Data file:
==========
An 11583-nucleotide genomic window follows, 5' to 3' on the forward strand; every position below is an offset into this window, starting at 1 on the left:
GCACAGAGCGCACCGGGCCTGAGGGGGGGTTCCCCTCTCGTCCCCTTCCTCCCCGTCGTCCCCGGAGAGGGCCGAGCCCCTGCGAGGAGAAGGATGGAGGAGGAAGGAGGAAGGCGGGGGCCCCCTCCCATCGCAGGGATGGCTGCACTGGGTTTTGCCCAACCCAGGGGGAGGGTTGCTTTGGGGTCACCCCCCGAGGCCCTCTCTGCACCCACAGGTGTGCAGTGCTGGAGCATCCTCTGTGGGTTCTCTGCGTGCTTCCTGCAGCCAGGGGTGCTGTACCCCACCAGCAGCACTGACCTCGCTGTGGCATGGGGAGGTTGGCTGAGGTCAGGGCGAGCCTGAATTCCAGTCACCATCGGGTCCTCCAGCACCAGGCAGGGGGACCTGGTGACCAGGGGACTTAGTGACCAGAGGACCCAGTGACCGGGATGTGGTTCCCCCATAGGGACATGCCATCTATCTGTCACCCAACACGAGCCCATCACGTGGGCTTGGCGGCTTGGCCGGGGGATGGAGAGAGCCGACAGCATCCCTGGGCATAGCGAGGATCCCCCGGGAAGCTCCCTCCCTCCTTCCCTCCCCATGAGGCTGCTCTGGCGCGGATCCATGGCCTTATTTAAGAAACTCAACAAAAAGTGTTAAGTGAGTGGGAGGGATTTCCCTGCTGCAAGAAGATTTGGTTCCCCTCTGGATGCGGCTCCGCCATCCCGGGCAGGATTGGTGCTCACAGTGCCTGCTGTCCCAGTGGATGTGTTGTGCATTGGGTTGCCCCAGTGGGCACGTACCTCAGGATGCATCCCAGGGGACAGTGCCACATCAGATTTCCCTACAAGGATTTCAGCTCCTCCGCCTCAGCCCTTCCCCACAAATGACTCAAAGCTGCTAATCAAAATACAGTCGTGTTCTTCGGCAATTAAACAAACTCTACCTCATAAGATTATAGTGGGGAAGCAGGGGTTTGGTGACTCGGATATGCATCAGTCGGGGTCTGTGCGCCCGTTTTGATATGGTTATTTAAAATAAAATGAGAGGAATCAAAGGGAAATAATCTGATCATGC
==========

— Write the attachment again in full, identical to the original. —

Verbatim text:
An 11583-nucleotide genomic window follows, 5' to 3' on the forward strand; every position below is an offset into this window, starting at 1 on the left:
GCACAGAGCGCACCGGGCCTGAGGGGGGGTTCCCCTCTCGTCCCCTTCCTCCCCGTCGTCCCCGGAGAGGGCCGAGCCCCTGCGAGGAGAAGGATGGAGGAGGAAGGAGGAAGGCGGGGGCCCCCTCCCATCGCAGGGATGGCTGCACTGGGTTTTGCCCAACCCAGGGGGAGGGTTGCTTTGGGGTCACCCCCCGAGGCCCTCTCTGCACCCACAGGTGTGCAGTGCTGGAGCATCCTCTGTGGGTTCTCTGCGTGCTTCCTGCAGCCAGGGGTGCTGTACCCCACCAGCAGCACTGACCTCGCTGTGGCATGGGGAGGTTGGCTGAGGTCAGGGCGAGCCTGAATTCCAGTCACCATCGGGTCCTCCAGCACCAGGCAGGGGGACCTGGTGACCAGGGGACTTAGTGACCAGAGGACCCAGTGACCGGGATGTGGTTCCCCCATAGGGACATGCCATCTATCTGTCACCCAACACGAGCCCATCACGTGGGCTTGGCGGCTTGGCCGGGGGATGGAGAGAGCCGACAGCATCCCTGGGCATAGCGAGGATCCCCCGGGAAGCTCCCTCCCTCCTTCCCTCCCCATGAGGCTGCTCTGGCGCGGATCCATGGCCTTATTTAAGAAACTCAACAAAAAGTGTTAAGTGAGTGGGAGGGATTTCCCTGCTGCAAGAAGATTTGGTTCCCCTCTGGATGCGGCTCCGCCATCCCGGGCAGGATTGGTGCTCACAGTGCCTGCTGTCCCAGTGGATGTGTTGTGCATTGGGTTGCCCCAGTGGGCACGTACCTCAGGATGCATCCCAGGGGACAGTGCCACATCAGATTTCCCTACAAGGATTTCAGCTCCTCCGCCTCAGCCCTTCCCCACAAATGACTCAAAGCTGCTAATCAAAATACAGTCGTGTTCTTCGGCAATTAAACAAACTCTACCTCATAAGATTATAGTGGGGAAGCAGGGGTTTGGTGACTCGGATATGCATCAGTCGGGGTCTGTGCGCCCGTTTTGATATGGTTATTTAAAATAAAATGAGAGGAATCAAAGGGAAATAATCTGATCATGC